Moreover, the apparently altruistic acceptance of responsibility for the Earth – “our Planet” – implies ownership and justifies interfering in poor countries in order to restrict their numbers; this neo-Imperialistic approach is reflected in global organizations set up to promote peace and justice but steered toward population control. Now, however, they march under the banner of equality. Hillary Clinton demanded that in pursuit of the UN’s Sustainable Development Goals, Western nations “break down the barriers holding back women and girls around the world” by making “[g]ender equality, including sexual and reproductive health and rights…a core priority.” However, a rough translation from the PC suggests the planet can be saved for the better-off by providing poor women with abortion, “sustainable development” being code for aid that does not result in the “multiplication of the unfit.”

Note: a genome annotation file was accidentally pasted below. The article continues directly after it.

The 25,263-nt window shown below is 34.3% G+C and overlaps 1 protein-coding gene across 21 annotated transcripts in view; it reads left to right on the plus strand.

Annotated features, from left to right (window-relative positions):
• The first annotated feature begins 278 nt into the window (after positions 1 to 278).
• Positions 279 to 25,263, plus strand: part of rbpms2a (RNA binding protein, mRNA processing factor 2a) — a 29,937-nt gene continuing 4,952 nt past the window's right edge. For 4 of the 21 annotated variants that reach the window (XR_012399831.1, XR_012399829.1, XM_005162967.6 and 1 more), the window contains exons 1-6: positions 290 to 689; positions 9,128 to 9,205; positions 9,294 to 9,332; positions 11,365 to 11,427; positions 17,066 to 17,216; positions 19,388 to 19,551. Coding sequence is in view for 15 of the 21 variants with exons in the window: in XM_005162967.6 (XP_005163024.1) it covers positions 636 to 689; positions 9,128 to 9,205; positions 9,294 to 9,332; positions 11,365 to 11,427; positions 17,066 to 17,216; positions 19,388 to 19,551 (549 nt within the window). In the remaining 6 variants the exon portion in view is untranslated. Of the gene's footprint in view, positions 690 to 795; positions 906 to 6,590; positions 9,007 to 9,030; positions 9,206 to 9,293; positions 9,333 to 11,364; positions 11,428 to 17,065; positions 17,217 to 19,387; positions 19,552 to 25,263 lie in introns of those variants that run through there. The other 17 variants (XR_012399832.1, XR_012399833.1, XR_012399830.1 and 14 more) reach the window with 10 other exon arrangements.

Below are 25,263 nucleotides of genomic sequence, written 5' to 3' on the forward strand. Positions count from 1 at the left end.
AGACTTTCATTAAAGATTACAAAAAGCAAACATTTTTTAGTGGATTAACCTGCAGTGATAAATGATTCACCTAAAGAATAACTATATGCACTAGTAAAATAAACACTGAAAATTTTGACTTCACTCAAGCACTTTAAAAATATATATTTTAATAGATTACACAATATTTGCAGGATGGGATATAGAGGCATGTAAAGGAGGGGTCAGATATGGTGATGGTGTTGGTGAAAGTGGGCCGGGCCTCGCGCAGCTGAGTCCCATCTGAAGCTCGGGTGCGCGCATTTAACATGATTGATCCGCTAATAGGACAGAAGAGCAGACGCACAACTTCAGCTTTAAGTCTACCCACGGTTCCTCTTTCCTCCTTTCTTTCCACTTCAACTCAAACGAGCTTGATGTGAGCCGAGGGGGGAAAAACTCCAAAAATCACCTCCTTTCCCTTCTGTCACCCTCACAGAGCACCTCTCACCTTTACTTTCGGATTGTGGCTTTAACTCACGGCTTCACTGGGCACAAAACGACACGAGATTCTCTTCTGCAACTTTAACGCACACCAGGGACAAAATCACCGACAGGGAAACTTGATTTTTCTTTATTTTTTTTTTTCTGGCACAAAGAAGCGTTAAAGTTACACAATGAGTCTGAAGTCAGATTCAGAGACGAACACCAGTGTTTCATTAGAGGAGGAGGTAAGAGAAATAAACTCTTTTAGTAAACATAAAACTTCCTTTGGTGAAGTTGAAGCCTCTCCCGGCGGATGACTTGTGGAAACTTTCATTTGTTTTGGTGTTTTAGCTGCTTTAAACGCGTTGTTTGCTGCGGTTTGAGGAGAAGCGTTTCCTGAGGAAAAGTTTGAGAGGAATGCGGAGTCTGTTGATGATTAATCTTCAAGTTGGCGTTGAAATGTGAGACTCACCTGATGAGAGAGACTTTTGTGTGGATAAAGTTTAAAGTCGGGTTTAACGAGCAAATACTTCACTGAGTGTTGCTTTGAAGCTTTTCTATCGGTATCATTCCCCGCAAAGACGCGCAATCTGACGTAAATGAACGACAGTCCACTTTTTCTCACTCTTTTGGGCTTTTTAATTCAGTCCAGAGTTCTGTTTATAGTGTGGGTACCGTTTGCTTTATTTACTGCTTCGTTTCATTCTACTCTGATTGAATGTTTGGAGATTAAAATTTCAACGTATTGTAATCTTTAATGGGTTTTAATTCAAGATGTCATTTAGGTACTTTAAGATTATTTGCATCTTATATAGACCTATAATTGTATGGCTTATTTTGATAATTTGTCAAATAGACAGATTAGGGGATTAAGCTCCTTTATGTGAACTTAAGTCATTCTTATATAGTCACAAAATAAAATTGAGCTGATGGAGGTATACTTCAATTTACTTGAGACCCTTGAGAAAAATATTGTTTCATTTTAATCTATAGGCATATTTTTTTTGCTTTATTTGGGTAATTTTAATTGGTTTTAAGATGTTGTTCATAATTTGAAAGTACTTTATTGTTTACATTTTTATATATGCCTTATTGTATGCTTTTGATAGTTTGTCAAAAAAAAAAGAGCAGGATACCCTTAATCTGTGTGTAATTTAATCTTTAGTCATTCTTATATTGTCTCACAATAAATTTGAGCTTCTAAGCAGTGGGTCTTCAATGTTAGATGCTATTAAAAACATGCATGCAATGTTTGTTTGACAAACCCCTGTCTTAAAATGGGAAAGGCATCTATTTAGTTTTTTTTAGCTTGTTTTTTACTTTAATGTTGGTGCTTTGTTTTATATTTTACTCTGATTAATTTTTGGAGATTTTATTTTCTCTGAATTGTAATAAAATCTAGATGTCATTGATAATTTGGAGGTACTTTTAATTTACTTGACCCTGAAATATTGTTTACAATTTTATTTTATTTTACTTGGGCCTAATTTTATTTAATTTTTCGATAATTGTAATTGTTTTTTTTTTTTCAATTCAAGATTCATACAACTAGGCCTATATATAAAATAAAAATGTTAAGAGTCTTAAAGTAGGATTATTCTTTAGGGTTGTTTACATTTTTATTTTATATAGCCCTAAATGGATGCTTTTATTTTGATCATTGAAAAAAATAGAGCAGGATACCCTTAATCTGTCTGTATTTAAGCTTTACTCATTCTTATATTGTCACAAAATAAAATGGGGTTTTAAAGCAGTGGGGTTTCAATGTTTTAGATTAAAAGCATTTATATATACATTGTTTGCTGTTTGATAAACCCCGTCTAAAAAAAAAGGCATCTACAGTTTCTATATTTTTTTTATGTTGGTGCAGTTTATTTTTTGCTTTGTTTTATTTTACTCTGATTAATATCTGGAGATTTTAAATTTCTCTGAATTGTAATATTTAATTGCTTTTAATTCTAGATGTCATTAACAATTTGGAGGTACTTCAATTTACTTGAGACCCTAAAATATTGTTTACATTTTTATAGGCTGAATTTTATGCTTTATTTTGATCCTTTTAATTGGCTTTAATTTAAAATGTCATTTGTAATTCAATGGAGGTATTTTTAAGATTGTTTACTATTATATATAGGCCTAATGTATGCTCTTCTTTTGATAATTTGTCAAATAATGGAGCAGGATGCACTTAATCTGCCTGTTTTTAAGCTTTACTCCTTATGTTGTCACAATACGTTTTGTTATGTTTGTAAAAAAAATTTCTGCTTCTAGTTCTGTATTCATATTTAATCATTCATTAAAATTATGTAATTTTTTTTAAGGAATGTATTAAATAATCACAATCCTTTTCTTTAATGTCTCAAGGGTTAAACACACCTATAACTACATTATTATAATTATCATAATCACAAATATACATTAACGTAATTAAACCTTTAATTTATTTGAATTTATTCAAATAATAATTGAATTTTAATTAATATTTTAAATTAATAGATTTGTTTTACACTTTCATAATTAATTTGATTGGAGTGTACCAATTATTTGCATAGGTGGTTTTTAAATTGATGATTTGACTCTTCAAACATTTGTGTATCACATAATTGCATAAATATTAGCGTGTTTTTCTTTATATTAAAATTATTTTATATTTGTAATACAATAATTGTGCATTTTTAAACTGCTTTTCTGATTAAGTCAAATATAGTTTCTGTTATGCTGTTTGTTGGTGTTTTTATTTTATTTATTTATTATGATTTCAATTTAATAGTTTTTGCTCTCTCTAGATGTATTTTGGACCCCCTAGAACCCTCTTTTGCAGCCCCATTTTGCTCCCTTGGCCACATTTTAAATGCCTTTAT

Save the planet, sacrifice the humans
With its portrayal of wildlife as under constant threat from human beings, WWF achieved a master stroke of population control propaganda, for it is difficult to argue that human beings are endangered when they themselves are endangering other species by “over breeding”. And if the world is overpopulated, any natural disaster, war, famine, or epidemic that claims the lives of human beings will be seen as a blessing not very heavily disguised, for it must help to “save the Planet”; on the same rationale, charitable efforts to save human lives must mean killing their terrestrial home.
The obverse of treating animals like humans is to treat humans like animals. A ‘compassionate’ argument often heard for assisted suicide is that we do not hesitate to put a suffering dog down; but animals do not commit suicide, they are euthanized; it was no coincidence that the pioneers of the “compassionate” euthanasia movement all subscribed to eugenics and population control; and if we impose contraception on zoo animals to prevent overcrowding, why not on inner-city humans? It was Ehrlich who claimed that as with rats, human aggression stemmed from overcrowding — that the 1968 US Government family planning budget was the same as for rat control.